Prison conditions were in some circumstances life-threatening. Reports of overcrowding were common, as were reports of severe abuse and shortages of medicine. Inmates and their families reported that food and water were of poor quality but generally available. There were reports of political prisoners being held in cells without proper ventilation, and prisoners occasionally were subjected to extreme temperatures. Family members of inmates reported incidents of sexual abuse. Family members also reported that officials frequently withheld or delayed delivery of food and medicine intended for prisoners.
In August a group of domestic human rights organizations met with representatives of the Polish Embassy in their capacity as EU president to express concern about the continued use of torture and a rise in sexual abuse against female prisoners. Representatives of the Tashkent-based human rights organization “Ezgulik” presented the results of eight months of monitoring of the penitentiary system, highlighting women’s prison 64/7 in the Zangiota district of Tashkent region for widespread accounts of sexual abuse.
Relatives reported the deaths of several prisoners serving sentences, most of which were related to religious extremism. In some cases, family members reported that the body of the prisoner showed signs of beating or other abuse, but authorities pressured the family to bury the body before examination by a medical professional. Reported cases that fit this pattern included the deaths of Ulugbek Gaforov and Abdulfattoh Raimokhunov in January, and Abdumannon Ortiqov in June.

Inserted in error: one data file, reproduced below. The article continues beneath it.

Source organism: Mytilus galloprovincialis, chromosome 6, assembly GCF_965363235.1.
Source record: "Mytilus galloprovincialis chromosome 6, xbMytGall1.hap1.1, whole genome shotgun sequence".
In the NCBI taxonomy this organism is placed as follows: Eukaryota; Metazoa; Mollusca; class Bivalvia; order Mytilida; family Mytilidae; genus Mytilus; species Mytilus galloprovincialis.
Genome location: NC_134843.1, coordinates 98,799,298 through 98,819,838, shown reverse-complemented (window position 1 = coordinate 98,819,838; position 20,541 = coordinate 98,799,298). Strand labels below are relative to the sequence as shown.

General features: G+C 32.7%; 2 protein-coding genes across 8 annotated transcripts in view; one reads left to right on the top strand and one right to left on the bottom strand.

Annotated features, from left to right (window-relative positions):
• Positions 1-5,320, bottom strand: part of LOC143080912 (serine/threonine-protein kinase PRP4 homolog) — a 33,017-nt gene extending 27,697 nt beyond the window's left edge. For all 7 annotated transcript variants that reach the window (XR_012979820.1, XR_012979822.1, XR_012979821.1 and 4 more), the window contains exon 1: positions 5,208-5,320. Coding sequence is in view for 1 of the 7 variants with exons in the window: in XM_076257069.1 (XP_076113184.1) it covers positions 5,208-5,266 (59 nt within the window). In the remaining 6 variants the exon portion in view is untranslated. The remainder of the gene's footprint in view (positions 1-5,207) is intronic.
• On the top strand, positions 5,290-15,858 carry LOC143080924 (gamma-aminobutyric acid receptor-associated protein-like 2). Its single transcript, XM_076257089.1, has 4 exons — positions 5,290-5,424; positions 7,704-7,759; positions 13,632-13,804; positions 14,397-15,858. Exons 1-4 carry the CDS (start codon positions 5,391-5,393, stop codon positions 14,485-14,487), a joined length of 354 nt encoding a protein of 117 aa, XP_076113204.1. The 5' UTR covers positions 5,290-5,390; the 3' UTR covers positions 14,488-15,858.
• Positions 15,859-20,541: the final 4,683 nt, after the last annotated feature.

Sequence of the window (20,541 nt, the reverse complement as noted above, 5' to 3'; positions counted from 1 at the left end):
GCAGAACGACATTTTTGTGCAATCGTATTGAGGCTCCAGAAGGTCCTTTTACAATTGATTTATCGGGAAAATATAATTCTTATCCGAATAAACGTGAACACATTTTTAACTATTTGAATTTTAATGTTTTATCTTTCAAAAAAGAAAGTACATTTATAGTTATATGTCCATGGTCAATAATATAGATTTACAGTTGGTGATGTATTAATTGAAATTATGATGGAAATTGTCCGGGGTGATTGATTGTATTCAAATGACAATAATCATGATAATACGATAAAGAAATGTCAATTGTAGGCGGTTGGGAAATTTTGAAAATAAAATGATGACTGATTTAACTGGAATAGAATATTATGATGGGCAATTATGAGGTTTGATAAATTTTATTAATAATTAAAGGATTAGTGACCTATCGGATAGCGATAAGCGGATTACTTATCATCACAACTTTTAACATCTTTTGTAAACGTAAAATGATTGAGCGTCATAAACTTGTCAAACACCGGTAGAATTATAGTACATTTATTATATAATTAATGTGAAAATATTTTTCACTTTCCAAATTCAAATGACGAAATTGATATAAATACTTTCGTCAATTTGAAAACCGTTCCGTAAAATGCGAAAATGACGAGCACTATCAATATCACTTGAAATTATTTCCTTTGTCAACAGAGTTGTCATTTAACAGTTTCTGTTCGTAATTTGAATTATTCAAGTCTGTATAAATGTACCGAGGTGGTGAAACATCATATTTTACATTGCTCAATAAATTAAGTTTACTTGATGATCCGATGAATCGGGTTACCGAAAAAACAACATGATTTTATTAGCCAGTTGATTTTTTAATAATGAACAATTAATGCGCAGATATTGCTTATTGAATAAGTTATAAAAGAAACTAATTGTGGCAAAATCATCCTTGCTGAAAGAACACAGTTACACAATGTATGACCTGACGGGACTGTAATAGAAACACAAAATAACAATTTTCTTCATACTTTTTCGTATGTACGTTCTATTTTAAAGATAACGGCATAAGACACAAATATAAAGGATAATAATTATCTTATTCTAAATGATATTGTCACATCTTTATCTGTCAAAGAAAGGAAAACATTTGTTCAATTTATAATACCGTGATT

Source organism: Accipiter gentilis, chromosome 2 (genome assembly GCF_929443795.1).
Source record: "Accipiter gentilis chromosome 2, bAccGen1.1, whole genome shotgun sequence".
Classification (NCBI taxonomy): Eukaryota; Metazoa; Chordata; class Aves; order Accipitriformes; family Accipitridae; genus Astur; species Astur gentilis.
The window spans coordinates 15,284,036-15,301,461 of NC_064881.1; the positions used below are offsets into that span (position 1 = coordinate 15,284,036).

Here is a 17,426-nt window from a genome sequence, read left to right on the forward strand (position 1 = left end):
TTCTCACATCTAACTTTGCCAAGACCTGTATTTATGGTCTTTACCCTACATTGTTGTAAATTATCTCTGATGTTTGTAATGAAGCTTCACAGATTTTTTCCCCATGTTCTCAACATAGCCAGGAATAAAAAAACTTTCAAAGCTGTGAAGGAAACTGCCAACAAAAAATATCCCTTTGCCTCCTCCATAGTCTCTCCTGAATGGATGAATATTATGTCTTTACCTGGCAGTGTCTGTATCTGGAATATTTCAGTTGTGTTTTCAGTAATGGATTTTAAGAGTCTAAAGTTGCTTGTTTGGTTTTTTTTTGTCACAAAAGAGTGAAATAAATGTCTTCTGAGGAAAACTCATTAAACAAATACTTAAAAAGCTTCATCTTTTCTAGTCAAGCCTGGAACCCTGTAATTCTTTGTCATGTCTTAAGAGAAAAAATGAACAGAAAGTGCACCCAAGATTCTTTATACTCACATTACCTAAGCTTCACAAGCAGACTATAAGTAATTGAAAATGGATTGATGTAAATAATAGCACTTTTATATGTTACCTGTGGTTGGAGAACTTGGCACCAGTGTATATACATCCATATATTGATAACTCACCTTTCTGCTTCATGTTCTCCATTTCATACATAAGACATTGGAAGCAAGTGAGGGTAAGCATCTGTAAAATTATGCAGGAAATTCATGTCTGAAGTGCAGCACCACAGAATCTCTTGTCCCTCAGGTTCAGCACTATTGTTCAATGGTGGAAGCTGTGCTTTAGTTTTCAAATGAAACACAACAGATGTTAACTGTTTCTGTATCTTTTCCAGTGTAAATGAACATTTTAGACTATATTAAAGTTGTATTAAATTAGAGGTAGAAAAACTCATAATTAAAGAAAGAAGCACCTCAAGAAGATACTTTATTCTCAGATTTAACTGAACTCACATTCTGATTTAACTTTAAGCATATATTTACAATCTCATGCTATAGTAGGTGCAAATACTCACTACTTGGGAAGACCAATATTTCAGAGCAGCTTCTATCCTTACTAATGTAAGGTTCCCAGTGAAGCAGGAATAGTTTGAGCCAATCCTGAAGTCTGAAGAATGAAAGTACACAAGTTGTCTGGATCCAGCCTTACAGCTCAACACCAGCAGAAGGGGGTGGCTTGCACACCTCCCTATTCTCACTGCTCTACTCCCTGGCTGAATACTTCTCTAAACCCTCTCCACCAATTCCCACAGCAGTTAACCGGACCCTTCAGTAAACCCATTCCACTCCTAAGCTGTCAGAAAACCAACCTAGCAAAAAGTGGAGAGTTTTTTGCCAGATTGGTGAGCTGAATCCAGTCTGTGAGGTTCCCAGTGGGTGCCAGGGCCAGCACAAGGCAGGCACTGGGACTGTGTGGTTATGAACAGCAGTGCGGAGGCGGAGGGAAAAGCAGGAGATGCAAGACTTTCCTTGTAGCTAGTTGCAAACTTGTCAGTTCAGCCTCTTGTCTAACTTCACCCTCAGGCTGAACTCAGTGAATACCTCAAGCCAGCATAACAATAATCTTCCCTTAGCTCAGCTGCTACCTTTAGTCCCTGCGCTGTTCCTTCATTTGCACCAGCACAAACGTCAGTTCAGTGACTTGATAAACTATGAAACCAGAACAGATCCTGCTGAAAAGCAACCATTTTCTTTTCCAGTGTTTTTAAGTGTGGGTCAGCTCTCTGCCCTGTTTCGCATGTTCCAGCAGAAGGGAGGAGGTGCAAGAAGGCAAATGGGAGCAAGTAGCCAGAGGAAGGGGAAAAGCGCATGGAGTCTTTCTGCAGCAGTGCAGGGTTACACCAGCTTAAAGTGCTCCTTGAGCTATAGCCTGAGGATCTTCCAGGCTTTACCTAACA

On September 28, the Initiative Group of Independent Human Rights Defenders of Uzbekistan (IGIHRDU) reported information received from family members that 51-year-old Ravshan Atabaev died in Navoi prison 64/36 as a result of tuberculosis and torture. Atabaev was sentenced in 2005 to14 years in prison on a number of charges stemming from participation in the May 2005 events in Andijon. The IGIHRDU also reported that a law enforcement source indicated that between 20 to 30 prisoners sentenced in connection with Andijon die yearly in prison. This information could not be confirmed independently.
There was no further information available concerning the 2010 deaths of Farmon Yiginov and Sunnatillo Zaripov.
According to family members and some nongovernmental organizations (NGOs), authorities failed to release prisoners, especially those convicted of religious extremism, at the end of their terms. Prison authorities often extended inmates’ terms by accusing them of additional crimes or claiming that the prisoners represented a continuing danger to society. Trials for such offenses took place within the prisons, and defendants often were not given access to lawyers or relatives. Although it is technically possible for inmates to appeal such decisions, many inmates did not have the expertise to initiate an appeal.
According to 2009 statistics, the government held approximately 42,000 inmates at 58 detention facilities. Men, women, and juvenile offenders were held in separate facilities. There were reports that in some facilities inmates convicted of attempting to overturn the constitutional order were held separately, and prison officials did not allow inmates convicted under religious extremism charges to interact with other inmates. Officials also held former law enforcement officers in a separate facility.